The first introduction that Brendon does is exactly that. He appears as a shadow in the corner of BATS theatre, then just ambles to the centre. Then he sits at a guitar and sings a song. It’s an ok song, nothing terribly funny about it. But then he has a couple of throwaway lines about the song and that completely compensates for any lack of amusement we may have experienced. This nicely sums up Brendon’s show.
His second introduction followed the song and I’m super impressed to see him use music and lighting changes to also draw laughs out of the audience. It showed a performer willing to take risks and it more than paid off.
The overall concept is a good one. Brendon is the “nice guy” of his friends. That’s how everyone describes him. And he’s not sure if he’s actually a nice guy or not. So he’s telling the audience horrible stories about himself and then letting us judge whether he really is a nice guy. It’s a nice twist on the “story of how I got where I am” that we so often see in Billy T nominated shows and one that serves him well.
This deconstruction of a personality could be handled badly in the wrong hands. Because he’s telling personal stories he runs the risk of losing the audience if they are unable to relate to him (some of the things he’s done truly are dreadful). However Brendon shows a deft skill in winning us over even in the face of stuff that we would find awfully unpleasant.
His stage persona is a little self-deprecating. But it feels like it’s the sort of deprecation that actually masks a strong self-confidence. The meshing of the two means that Brendon stays the figure of fun, but the material is delivered strongly. Even when he starts heading into material that I’ve previously objected to in the festival, he manages to subvert our expectations and deliver a fantastic deconstruction of the chauvinist perspective.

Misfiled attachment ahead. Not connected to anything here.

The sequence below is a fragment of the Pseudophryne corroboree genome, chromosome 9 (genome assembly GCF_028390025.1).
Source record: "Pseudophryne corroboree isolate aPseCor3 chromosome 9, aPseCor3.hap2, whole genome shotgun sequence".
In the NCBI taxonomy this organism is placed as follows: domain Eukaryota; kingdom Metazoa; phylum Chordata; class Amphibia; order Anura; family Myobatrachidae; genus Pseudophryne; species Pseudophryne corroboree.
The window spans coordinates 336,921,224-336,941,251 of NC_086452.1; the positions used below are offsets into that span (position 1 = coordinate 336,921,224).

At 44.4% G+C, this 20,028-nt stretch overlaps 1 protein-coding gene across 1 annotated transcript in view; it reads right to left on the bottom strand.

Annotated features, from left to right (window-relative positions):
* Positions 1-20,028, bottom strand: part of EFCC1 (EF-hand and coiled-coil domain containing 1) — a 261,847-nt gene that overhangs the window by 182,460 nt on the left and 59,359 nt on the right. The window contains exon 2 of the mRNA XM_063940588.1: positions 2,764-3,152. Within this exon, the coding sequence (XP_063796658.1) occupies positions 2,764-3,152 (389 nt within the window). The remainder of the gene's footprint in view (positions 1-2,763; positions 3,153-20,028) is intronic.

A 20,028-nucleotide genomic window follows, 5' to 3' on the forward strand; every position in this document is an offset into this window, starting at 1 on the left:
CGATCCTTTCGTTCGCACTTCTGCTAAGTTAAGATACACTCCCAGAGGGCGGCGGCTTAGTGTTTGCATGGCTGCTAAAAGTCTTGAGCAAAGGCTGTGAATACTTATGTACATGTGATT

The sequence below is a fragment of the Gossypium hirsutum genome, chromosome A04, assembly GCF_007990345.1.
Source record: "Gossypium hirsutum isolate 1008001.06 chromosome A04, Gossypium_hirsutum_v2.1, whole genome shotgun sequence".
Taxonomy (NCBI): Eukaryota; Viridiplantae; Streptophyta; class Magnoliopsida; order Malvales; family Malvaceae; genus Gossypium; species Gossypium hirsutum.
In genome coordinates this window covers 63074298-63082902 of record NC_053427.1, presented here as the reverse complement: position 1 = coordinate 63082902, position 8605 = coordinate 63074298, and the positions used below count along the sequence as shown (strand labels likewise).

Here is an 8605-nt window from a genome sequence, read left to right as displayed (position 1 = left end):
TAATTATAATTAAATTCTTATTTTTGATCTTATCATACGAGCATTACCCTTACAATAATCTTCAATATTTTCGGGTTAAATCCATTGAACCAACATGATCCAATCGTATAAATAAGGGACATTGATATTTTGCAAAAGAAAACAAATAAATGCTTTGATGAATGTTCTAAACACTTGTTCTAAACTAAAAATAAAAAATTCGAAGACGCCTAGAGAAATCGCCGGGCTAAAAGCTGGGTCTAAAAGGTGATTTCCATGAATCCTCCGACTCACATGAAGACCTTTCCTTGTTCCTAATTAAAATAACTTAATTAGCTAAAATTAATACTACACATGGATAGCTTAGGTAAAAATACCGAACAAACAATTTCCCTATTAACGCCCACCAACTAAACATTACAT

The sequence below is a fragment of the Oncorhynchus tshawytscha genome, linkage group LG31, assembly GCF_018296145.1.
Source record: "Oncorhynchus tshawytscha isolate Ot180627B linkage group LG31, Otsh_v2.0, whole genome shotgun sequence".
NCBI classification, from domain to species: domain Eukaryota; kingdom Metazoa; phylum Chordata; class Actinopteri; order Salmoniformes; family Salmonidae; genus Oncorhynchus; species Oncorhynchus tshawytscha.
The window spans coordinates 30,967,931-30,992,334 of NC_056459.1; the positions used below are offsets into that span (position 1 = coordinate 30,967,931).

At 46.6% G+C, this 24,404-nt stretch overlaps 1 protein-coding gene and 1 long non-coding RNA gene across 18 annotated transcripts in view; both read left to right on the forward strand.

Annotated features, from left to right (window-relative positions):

He’s clearly got a lot of stand-up comedy influences. The show seems to pay homage to Dmetri Martin, Flight of the Conchords and the longer-form story telling of Louis CK and while a cynic may call it derivative, I felt like Brendon put his own stamp on the material enough for it to be great.
The most impressive part of the show for me was how he deftly wove earlier gags into later parts of the show. There were some lines that seemed incongruous to me early on, however these were made to be parts of brilliant later jokes. I’ve seen very few NZ comics manage this as well as Brendon did. These go beyond call-backs, into more arching narratives. And there were so many of them as to become dizzying in their genius.
If I was to level any criticism at Brendon it would be that sometimes it can take a bit long to get to the funny, with some minor edits this problem would vanish though.
The ending of the show is a wonderful emotional denouement. We reflect back on earlier gags to fully understand why he isn’t a nice guy. Each moment of the show, each statement has been carefully constructed revealing a depth of script writing that I haven’t yet witnessed this festival. Brendon doesn’t just do standup comedy, he performs it.
Basement, Studio Auckland, 13-17 May, 8:45pm
Groups (6+) $15.00